In today’s fast-paced, always-on-the-go world, designers and marketers are always vying for their audience’s attention. Sometimes, the best way to capture a prospect has less to do with flashy designs and visuals, and more to do with the subtleties of typography. It’s also a realm that doesn’t get a whole lot of attention. Yet, with the bulk of prospects finding their way to new products and services online, typography is more important than ever. It helps the audience determine the personality of a brand, and it’s crucial for comprehension – which means you don’t want your readers struggling through content. Instead, it should be an effortless endeavor that leads readers through a hierarchy toward an end goal: your call-to-action.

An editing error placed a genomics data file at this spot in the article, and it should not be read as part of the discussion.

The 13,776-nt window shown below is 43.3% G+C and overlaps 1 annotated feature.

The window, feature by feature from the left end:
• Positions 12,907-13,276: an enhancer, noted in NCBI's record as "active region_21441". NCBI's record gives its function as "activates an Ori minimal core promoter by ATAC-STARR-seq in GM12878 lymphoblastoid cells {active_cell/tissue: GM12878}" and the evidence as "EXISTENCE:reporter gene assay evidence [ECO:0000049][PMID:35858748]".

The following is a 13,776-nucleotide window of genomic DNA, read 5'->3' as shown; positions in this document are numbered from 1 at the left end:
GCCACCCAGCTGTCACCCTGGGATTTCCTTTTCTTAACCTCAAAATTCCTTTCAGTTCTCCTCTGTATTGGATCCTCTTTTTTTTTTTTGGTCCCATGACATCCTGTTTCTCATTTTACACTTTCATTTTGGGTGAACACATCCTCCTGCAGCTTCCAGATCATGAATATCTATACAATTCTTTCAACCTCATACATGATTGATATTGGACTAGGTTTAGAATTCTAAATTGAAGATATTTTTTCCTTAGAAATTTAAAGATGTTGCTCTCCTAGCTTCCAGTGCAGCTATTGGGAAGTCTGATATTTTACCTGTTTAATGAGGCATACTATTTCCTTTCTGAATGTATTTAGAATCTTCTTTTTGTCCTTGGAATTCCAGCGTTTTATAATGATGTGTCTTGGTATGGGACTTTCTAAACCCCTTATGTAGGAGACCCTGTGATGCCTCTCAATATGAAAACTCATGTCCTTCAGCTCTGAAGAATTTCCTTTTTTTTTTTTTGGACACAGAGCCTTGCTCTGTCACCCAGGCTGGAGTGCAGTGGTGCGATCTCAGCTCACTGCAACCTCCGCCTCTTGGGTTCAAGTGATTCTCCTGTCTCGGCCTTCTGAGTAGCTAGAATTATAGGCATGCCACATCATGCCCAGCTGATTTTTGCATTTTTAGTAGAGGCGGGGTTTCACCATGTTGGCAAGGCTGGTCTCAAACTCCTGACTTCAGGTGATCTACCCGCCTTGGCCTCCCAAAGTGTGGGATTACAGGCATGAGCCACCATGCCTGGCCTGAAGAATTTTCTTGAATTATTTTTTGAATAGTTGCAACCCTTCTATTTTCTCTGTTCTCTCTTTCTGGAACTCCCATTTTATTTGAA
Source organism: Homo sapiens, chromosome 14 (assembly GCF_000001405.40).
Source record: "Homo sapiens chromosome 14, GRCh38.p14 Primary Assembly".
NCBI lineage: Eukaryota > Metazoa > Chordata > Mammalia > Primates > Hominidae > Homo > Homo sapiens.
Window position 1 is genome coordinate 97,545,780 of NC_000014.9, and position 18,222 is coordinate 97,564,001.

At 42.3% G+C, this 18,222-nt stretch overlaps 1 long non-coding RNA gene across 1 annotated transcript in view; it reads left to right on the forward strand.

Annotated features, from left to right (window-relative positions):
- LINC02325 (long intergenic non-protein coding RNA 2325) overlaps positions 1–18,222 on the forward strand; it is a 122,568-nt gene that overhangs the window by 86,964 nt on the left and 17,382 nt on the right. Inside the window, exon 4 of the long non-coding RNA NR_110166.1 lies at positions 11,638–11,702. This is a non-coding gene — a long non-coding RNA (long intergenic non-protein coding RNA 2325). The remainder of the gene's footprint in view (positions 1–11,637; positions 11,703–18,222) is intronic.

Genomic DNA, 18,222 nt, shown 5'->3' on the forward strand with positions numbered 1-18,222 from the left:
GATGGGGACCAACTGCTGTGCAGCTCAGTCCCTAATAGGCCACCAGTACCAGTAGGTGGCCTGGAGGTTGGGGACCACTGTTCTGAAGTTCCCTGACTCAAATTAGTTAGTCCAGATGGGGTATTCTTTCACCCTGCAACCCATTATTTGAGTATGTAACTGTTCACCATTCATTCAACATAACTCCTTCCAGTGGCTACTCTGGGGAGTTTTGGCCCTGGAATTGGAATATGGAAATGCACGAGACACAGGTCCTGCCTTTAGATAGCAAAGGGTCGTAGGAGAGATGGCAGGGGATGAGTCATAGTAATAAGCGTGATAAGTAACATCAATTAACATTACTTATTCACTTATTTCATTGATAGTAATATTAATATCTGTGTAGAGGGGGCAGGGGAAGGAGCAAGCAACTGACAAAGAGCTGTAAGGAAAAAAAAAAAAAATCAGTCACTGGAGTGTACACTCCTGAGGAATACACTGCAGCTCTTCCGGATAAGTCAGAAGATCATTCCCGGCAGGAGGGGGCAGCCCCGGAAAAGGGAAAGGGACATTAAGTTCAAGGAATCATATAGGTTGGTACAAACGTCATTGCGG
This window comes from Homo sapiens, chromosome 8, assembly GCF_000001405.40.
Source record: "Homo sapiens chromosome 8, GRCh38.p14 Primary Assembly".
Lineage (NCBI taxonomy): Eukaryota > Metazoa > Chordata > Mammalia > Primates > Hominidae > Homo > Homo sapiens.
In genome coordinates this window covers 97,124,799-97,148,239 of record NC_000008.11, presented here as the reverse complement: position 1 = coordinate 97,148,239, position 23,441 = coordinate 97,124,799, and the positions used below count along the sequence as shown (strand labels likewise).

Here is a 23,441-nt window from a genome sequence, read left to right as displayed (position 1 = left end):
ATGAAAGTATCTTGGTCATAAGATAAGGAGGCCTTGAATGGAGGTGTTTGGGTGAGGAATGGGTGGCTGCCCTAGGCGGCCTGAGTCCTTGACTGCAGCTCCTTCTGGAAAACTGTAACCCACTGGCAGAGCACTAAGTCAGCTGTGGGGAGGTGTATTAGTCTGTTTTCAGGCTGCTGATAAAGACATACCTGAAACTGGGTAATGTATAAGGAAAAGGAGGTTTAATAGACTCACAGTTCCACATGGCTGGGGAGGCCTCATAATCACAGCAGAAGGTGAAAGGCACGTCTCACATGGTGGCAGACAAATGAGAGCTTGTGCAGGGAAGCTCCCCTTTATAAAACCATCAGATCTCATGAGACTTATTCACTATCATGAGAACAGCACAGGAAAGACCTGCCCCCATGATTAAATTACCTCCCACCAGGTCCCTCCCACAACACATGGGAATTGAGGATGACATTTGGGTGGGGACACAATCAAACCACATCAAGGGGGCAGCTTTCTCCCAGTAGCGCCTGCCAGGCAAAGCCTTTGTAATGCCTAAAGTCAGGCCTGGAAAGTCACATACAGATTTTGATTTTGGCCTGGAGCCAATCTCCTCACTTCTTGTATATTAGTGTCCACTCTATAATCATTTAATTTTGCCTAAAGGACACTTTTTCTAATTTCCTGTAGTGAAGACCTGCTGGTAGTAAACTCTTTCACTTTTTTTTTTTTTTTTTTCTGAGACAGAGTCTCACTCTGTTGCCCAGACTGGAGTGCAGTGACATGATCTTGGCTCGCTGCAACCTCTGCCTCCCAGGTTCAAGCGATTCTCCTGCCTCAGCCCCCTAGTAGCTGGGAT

Let’s have a closer look at why modern typography skills can make all the difference to the modern audience.
Personality of Typefaces and Fonts Affecting Moods of the Reader
The different typefaces and fonts your company chooses determine, in a very subtle way, the personality of your brand. Those who may not be typography aficionados may want to brush up a tad on terminology before we discuss their impact.
- Typeface – The group of characters, letters, numbers, and special symbols that share the same design style. For instance, Baskerville, Cambria, Arial are all typefaces.
- Fonts – The specific delivery mechanism of the typeface; for example, 12pt Baskerville Italic. This includes the set width, size, and weight for each
- Leading – The space between baselines (the imaginary line where characters rest upon).
- Kerning – The whitespace between individual characters of a typeface.
- Tracking – This is the letter spacing that can be adjusted over a range of characters (as opposed to kerning which is individual characters).